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All about FODMAPs

All about FODMAPs

What's the deal with FODMAPs?

You’ve probably heard of lactose intolerance or fructose malabsorption. These types of malabsorption are very common, but did you know that the acronym ‘FODMAP’ covers these 2 types of dietary intolerances, plus another 2 types?

‘FODMAP’ stands for ‘Fermentable Oligosaccharides, Dissacharides, Monosaccharides & Polyols’; the names of different groups of poorly-absorbed short-chain sugars, including not only fructose and lactose, but also molecules called fructans, galactooligosaccharides (GOS) and sugar alcohols, like sorbitol and mannitol.

It may not be as simple as lactose or fructose malabsorption causing your gut ache. There could in fact be various FODMAP culprits causing your gut issues.

Read on to find out more about 

Could FODMAPs be the culprits for my gut grief?

When consumed in food or drink, FODMAPs can be poorly absorbed in the small intestine, continuing their path along the gastrointestinal tract until they reach the large intestine, where these 2 things happen:

  • The FODMAPs are readily fermented by bacteria in the large bowel, contributing to gas production there.
  • FODMAPs are highly osmotic, which means they attract water into the large bowel, which can result in increased bowel actions, and/or alterations in normal bowel habits.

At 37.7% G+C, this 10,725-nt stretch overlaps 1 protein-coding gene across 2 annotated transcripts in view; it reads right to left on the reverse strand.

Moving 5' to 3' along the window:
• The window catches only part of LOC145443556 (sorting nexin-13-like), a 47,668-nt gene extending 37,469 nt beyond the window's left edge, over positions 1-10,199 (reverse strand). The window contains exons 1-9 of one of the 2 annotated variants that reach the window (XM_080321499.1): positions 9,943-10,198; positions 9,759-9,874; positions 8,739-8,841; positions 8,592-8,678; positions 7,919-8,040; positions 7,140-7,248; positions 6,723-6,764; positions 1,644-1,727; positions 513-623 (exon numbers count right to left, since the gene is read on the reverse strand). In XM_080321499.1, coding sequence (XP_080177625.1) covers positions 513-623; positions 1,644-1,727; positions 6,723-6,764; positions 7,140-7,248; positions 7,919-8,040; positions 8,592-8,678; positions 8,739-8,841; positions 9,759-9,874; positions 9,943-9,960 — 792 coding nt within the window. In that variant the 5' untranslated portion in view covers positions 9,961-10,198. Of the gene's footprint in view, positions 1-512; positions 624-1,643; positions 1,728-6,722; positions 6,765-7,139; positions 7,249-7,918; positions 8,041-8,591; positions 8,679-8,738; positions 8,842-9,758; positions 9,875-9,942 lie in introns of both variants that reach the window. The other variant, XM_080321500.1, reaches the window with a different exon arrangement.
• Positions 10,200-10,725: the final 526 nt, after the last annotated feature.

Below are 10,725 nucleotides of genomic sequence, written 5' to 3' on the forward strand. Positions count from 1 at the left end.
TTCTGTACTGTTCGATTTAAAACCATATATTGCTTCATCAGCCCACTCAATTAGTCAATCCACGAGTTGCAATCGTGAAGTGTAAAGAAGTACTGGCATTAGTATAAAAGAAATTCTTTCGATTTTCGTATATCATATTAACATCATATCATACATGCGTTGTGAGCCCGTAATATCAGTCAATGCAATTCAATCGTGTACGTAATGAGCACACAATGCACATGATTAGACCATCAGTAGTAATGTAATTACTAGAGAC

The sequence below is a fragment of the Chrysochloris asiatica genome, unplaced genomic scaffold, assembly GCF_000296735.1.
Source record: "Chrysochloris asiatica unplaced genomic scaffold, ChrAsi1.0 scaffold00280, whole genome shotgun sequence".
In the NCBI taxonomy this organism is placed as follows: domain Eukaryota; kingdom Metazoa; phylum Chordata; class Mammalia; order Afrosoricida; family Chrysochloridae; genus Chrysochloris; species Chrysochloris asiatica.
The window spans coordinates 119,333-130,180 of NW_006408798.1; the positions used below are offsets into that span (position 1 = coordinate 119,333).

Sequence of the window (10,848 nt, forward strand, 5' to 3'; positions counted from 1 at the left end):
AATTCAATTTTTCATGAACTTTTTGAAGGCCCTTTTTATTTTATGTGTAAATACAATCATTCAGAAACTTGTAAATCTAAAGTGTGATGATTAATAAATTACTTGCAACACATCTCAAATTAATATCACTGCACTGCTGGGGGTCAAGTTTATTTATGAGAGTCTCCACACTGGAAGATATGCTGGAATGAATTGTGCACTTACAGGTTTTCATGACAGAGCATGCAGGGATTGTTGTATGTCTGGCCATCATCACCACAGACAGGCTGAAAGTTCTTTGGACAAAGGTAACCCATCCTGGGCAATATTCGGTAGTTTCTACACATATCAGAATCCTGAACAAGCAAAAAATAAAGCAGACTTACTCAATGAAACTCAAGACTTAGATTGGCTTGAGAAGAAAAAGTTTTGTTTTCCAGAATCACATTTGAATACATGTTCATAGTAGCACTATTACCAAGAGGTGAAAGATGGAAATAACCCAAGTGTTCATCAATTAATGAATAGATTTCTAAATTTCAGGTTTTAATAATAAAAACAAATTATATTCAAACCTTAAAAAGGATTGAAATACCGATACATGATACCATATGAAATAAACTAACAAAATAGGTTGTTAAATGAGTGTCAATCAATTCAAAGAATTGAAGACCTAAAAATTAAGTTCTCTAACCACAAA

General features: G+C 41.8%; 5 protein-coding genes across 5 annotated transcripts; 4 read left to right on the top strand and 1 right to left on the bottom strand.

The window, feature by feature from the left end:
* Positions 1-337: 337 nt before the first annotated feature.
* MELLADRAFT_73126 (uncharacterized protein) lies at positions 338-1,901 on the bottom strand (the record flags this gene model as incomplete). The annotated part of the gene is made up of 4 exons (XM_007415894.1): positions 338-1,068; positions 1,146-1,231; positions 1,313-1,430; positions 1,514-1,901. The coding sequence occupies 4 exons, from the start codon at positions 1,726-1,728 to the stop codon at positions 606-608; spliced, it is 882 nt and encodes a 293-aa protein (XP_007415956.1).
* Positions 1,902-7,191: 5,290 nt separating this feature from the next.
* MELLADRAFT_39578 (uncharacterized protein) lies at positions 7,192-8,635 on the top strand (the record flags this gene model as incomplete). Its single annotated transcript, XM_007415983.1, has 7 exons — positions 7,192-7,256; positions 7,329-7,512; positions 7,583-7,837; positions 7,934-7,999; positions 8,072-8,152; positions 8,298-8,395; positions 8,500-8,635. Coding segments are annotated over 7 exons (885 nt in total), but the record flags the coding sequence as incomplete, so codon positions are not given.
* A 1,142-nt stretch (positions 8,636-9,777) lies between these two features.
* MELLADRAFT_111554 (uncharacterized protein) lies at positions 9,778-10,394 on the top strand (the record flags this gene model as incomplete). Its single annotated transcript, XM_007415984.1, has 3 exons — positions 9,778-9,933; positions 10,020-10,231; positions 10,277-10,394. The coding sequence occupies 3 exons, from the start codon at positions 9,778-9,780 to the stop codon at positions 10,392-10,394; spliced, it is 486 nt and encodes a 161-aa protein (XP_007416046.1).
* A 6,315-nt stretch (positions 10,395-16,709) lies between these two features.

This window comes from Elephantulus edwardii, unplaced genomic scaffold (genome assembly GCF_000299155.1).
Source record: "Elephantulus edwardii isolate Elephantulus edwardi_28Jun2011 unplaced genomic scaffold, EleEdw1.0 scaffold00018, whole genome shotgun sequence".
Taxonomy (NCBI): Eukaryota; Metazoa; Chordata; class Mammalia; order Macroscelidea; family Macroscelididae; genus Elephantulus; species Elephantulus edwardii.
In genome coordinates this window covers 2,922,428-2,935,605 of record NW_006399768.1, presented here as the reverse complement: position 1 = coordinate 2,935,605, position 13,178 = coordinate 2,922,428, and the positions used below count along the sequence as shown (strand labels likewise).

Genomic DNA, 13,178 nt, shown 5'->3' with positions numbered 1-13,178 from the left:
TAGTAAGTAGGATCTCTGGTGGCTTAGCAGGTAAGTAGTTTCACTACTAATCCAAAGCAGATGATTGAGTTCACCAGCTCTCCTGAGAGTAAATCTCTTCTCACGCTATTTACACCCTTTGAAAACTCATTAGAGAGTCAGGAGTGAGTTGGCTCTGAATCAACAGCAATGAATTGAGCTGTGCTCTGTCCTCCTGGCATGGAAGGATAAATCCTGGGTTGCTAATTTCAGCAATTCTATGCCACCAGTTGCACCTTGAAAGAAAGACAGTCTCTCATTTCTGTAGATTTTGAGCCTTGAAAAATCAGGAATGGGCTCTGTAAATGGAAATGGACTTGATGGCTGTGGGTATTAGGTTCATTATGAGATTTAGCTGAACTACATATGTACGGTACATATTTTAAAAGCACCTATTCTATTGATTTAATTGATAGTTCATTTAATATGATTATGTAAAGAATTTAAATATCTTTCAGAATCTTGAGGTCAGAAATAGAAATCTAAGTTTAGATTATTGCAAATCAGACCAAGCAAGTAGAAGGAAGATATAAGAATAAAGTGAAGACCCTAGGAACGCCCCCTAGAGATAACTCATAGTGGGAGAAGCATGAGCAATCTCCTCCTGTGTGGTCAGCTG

These 2 processes can tripper symptoms like flatulence, bloating, diarrhoea, constipation or a combination of both.

What does a FODMAP diet involve, and is it for me?

There are 3 phases of the FODMAP diet. They are outlined below:

  • The first phase is where high FODMAP foods are strictly eliminated for 2-6 weeks, while gut symptoms are monitored.
  • The second phase is where high FODMAP foods are slowly reintroduced to determine tolerance to different FODMAPs. This phase involves trialling all FODMAPs.
  • In the third phase, the diet is liberalised and modified to suit individual levels of tolerance.

It is very important that all phases of the FODMAP diet are guided by the expertise of a specialist FODMAP expert dietitian.

The low FODMAP diet has proven the most effective way to relieve symptoms of irritable bowel syndrome (IBS), with up to 75% of patients following the diet experiencing symptom relief.

A low FODMAP diet is now recommended as a preferred treatment for IBS, and is integrated into clinical guidelines, and implemented by experts & leading medical establishments worldwide.

Speak to your doctor or dietitian today, to see if a low FODMAP diet can benefit you.

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